Domestic violence and rape victims are still afraid to report cases to get help, and those who report them, they do it with full of doubt, GRIP.
Speaking to a social worker at Greater Rape Intervention Programme, Thandiwe Maseko, said they are still facing the challenge of women who are afraid to come out of the closet about rape and abuse.
She said most women prefer to live under abuse until things get worse and some normally survive.
Maseko explained that some victims do come out of the closet is always filled with doubt, such as “what if I report him and he goes to jail, what is going to happen when he comes back?”
She further added that most women are still filled with fear because the abuse is not only physical but also emotional too; they are constantly told that they are nothing and they are called by terrible names.
“We still have a great work to do in our communities for women and children to come out to report these issues. Most of our women are afraid to report such cases. They would rather stay in an abusive relationship than to come out and get assistance because of the fear that their partners have instilled in them,” said Maseko.
Maseko said the past few months the country has witnessed an increase in domestic violence, rape, and murder, she added that the organisation decided to take a stand and conducted door to door campaigns which made people aware of their services.
She mentioned that still, not everyone would come out but at least they know that GRIP is there to service them whenever they are in need.
Neighbours become helpful sometimes because they are the one who mostly come to us and report the issues that they see. In most cases, families still prefer to solve such issues within them and as a result, it never stops.
“When we conduct door to door campaign we see a lot of positive outcomes, even if the people do not break the silence instantly but at least they know what we are for and that we are available for them at any point. We have great social workers that victims will find comfortable to talk to,” she added.
Maseko explained that children between 3 and 7 are also some of the most victimised. Also included are the teenagers between 14 and 16 and also adults who are above 30.
She added that teenagers are normally abused by their boyfriends while adults who are victims are mostly the people who stay on farms.
Furthermore, she added that it is important for parents to know and monitor their children and if they notice something unusual they should go straight to the police station because the first 72 hours of rape are important for the investigation.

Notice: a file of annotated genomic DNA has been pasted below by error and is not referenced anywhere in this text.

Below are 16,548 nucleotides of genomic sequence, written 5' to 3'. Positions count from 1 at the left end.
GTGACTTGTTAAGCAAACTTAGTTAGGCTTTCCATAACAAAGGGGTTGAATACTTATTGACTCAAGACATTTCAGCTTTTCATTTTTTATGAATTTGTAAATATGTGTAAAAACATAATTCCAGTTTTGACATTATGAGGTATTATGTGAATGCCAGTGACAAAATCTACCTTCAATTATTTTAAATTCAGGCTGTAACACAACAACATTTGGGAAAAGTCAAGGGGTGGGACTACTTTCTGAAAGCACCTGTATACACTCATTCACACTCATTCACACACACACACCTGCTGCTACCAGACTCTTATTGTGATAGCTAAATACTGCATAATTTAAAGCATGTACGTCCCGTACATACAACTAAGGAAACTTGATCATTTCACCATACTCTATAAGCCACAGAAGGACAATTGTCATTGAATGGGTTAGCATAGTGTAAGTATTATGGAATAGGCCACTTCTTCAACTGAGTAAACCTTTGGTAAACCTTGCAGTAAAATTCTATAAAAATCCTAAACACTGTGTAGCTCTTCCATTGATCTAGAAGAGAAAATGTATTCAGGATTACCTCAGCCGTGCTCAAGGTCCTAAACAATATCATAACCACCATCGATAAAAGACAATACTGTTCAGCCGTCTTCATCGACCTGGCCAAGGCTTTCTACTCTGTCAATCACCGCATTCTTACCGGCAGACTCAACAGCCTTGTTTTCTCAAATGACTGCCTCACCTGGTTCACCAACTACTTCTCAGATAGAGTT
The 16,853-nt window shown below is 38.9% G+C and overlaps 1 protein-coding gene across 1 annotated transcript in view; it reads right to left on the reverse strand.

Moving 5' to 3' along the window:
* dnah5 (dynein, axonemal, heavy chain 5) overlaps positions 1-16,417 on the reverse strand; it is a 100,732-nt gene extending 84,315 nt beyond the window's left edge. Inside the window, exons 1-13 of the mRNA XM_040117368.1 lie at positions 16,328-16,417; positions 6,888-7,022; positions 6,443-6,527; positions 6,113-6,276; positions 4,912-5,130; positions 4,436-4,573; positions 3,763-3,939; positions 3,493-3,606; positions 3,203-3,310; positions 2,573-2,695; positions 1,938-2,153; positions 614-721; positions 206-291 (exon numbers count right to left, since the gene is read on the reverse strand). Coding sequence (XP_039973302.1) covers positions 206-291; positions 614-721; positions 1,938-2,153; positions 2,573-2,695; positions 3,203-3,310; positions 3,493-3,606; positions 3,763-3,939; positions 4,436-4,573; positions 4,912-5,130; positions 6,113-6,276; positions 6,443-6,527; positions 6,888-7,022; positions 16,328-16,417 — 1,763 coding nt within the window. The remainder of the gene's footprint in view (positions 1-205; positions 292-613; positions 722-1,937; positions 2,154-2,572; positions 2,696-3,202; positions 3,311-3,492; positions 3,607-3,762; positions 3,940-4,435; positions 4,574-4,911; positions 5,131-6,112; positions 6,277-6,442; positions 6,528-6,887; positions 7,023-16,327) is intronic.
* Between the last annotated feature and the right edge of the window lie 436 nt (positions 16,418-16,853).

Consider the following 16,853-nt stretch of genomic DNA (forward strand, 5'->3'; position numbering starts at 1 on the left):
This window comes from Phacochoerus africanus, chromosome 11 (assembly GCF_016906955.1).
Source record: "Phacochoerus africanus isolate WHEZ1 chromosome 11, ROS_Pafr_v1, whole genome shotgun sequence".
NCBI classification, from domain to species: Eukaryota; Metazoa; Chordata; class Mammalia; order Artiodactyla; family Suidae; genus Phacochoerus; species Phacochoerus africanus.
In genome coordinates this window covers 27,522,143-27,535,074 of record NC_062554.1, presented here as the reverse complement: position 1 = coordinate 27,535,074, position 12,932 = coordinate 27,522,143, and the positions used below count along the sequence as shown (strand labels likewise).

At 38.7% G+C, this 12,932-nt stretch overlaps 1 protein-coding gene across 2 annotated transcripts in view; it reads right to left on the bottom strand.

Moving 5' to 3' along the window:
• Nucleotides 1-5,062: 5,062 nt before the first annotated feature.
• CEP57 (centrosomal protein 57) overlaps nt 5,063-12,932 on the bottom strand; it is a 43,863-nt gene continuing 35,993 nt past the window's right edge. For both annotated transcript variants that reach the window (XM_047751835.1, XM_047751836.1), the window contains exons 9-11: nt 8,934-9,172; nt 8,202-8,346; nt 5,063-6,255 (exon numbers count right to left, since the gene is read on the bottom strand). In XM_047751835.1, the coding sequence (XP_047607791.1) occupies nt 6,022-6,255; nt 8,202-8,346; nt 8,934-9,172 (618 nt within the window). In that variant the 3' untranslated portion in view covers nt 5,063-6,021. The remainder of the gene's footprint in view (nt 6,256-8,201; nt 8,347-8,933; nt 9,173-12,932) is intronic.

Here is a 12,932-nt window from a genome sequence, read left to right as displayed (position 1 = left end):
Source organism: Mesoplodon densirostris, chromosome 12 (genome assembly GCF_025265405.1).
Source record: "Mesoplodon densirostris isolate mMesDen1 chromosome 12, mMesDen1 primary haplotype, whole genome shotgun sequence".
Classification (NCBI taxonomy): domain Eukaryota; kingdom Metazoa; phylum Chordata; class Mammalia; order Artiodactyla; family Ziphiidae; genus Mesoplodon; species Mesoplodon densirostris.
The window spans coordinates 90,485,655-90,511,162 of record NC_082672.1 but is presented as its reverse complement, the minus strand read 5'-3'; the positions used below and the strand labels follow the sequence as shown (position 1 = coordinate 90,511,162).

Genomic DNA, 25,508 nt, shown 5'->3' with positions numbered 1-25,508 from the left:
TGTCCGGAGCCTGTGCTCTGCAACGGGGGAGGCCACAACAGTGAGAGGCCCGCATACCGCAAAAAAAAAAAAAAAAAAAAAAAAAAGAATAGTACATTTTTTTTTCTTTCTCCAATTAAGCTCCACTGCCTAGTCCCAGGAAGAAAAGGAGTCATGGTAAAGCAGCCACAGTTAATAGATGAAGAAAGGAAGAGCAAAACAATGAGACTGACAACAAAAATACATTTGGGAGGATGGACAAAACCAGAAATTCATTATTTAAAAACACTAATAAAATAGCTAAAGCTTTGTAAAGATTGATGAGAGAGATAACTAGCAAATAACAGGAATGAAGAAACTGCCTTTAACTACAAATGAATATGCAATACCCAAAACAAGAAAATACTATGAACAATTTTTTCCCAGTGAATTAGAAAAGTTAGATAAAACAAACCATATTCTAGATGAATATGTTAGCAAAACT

“Know your kids, sometimes kids act strangely as parents you need to know the changes in your child’s behavior. Take to her about everything includes not talking to strangers. Call a spade a spade, tell your kids that if someone touches you here run and come tell me, there is no time to hide things from kids anymore,” she added.
Grip further assists victims with counseling, transferable skills and if they have qualifications to assist to find employment. They have 23 care rooms in Mpumalanga, 18 in police stations and five in hospital.
A 16-year-old rape victim, who requested to remain anonymous, said she was raped by her uncle and it only took her two years to talk about it to the family and when she did nobody believed her, they all took the uncle’s side. She explained that what hurt her so much is that she never got counseling and every time when she seeing the uncle she is reminded of the day like it was yesterday.
“I don’t think I will ever trust any man in my life, I see my uncle living a normal life while I’m drowning in depression. When I finally talked about the rape I thought at least one person would believe me but they believe my uncle. Sometimes I feel like I can be alone because in this world nobody cares. She added that her family advised her not to open a case because it will tear the family apart,” she added.
Mpumalanga police spokesperson Sergeant Gerald Sedibe said community members are encouraged to report the rape to their nearest police station. He added that the police do not condone any form of abuse, be it domestic violence, rape, assaults amongst others.
“We do not condone abuse in our community, whether the perpetrator is your family member or friend, you are all encouraged to report it. We can all work together to end abuse in our homes and communities by doing the right thing,” he added.